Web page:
Camp Totaway November 4th 1780
Confident of the embarrassments your Excellency continually encounters, it is with reluctance we trouble you once more with the affairs of the Hospital department. But we find ourselves so circumstanced, that it will be out of our power to continue in the service, unless we are placed upon a footing more consistent with our feelings and the justice we think due to us from the Public, than that upon which we now stand.
We find with pain in the late arrangement of our department, compared with the new establishment of the Army, a difference, for which we can perceive no sufficient grounds. The Regimental Officers are established upon half pay for life, while we are left without that provision, though we consider our sacrifices, in all Respects equal to theirs—Many of the Gentlemen of the Hospital department have relinquished a practice, much more beneficial than any emoluments they can derive in the Army and all of them would find their interest in Returning to private life. But however we may have been willing to make sacrifices, while others enjoyed no greater privileges than ourselves. Our sensibility will not permit us to acquiesce in a discrimination so strikingly disadvantageous. We think ourselves warranted, as well by precedent, as the Rules of equality, to Consider it as an injury. In the British service where the half pay establishment prevails the Medical department is included. We ask for nothing more than is customary in those services which Resemble our own.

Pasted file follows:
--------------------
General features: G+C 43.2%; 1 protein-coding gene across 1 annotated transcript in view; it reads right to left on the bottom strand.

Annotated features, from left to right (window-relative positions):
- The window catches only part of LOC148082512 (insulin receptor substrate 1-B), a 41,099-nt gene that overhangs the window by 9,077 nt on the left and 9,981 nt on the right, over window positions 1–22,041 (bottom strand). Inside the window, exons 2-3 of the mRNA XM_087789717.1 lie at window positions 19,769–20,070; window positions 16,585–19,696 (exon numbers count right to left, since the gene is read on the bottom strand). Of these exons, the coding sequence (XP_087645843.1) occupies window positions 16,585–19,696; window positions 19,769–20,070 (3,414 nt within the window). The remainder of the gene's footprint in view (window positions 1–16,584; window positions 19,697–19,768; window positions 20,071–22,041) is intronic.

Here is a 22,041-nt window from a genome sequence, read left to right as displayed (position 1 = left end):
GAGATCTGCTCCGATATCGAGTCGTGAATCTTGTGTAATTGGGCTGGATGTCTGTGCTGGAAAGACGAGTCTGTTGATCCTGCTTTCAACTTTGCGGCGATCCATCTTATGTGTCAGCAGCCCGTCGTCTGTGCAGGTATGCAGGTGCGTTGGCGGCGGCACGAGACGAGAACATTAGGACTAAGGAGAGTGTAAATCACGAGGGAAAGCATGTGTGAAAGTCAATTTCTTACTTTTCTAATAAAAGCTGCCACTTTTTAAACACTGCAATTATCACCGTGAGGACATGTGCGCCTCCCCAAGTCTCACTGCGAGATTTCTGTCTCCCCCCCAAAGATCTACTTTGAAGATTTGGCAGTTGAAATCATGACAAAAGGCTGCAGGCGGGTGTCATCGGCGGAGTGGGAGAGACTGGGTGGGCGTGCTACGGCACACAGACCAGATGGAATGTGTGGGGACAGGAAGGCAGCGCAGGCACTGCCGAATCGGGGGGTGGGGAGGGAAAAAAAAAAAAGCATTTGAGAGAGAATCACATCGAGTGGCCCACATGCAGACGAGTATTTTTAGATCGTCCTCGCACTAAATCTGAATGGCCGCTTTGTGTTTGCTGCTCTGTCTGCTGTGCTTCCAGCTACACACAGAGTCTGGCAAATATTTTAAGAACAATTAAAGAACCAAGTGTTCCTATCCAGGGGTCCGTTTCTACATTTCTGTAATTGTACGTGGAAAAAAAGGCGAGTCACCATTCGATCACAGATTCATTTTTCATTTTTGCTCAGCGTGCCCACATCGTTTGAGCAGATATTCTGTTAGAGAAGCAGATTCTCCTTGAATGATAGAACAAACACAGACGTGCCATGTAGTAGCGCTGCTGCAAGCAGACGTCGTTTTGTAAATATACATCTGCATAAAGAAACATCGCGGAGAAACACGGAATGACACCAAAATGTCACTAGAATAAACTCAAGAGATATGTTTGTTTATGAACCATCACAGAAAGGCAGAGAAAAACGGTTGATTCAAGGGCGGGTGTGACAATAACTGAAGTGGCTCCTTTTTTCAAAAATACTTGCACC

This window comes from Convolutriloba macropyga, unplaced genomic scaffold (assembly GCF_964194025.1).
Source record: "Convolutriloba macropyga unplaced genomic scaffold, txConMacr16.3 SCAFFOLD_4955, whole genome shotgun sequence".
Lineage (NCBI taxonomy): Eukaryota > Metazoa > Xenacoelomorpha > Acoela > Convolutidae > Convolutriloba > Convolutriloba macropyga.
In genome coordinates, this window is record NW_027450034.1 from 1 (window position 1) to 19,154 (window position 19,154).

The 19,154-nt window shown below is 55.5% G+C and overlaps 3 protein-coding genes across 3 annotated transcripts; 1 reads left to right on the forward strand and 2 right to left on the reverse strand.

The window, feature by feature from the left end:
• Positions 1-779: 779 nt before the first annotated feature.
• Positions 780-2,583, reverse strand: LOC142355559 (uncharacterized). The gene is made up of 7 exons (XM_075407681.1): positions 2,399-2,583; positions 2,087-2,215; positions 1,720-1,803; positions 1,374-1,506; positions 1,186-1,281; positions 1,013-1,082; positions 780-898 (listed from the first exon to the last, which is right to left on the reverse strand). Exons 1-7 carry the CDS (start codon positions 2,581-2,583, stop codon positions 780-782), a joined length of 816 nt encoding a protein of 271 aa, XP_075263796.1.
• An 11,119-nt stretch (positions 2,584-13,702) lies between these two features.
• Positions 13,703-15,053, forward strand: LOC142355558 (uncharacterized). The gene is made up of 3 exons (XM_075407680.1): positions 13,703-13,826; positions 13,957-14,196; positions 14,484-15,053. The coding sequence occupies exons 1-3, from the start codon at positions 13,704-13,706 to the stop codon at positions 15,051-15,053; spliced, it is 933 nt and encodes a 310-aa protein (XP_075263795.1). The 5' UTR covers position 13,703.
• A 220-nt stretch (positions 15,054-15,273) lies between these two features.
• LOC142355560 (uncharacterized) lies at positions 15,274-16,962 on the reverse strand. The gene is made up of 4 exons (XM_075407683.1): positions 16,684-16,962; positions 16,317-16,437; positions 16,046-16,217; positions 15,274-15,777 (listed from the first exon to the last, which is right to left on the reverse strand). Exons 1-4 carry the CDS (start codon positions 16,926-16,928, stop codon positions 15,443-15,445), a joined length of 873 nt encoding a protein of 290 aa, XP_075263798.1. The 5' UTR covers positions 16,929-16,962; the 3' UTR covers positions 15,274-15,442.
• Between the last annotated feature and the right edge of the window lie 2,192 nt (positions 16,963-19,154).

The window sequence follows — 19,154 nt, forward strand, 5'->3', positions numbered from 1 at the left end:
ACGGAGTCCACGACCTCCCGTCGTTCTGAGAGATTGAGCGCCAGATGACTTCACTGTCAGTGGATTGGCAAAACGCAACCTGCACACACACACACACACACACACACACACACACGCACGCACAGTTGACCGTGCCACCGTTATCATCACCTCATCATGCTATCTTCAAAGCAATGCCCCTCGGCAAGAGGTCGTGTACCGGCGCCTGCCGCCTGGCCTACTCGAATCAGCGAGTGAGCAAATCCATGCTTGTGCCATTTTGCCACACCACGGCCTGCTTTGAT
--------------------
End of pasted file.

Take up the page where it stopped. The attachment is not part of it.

Your Excellency knows that, though we have been intitled to cloathing, with other Officers, we have so far from deriving equal benefit, scarcely derived any from this privilege, nor is it likely in future to avail us more than it has done heretofore.
We are not in the situation of those officers who are to Receive their salaries in specie or an equivalent, nor of those who being paid like us, are entitled to a handsome compensation in future. The Comparison is on every side to our disadvantage.
We think it our duty to inform your Excellency that if the discrimination we have mentioned continues, it cannot fail to [ ] the department. We are convinced we speak the general sense.
We Request your Excellency, to have the goodness, to Represent our case to the Honorable The Congress, whose Justice and generosity we cannot but believe, will ultimately Redress our grievances and satisfy our Reasonable expectations.
We have the honor to be with the greatest Respect Your Excellency’s Most Obedient Humble servants
John Cochran Phyn & Surgn to the Army
James Craik Chief Hospital Physician
Henry Latimer Phyn & Surgeon
Francis Hagan Phyn & Surgeon
DNA: Item 152, Letters from George Washington, PCC—Papers of the Continental Congress.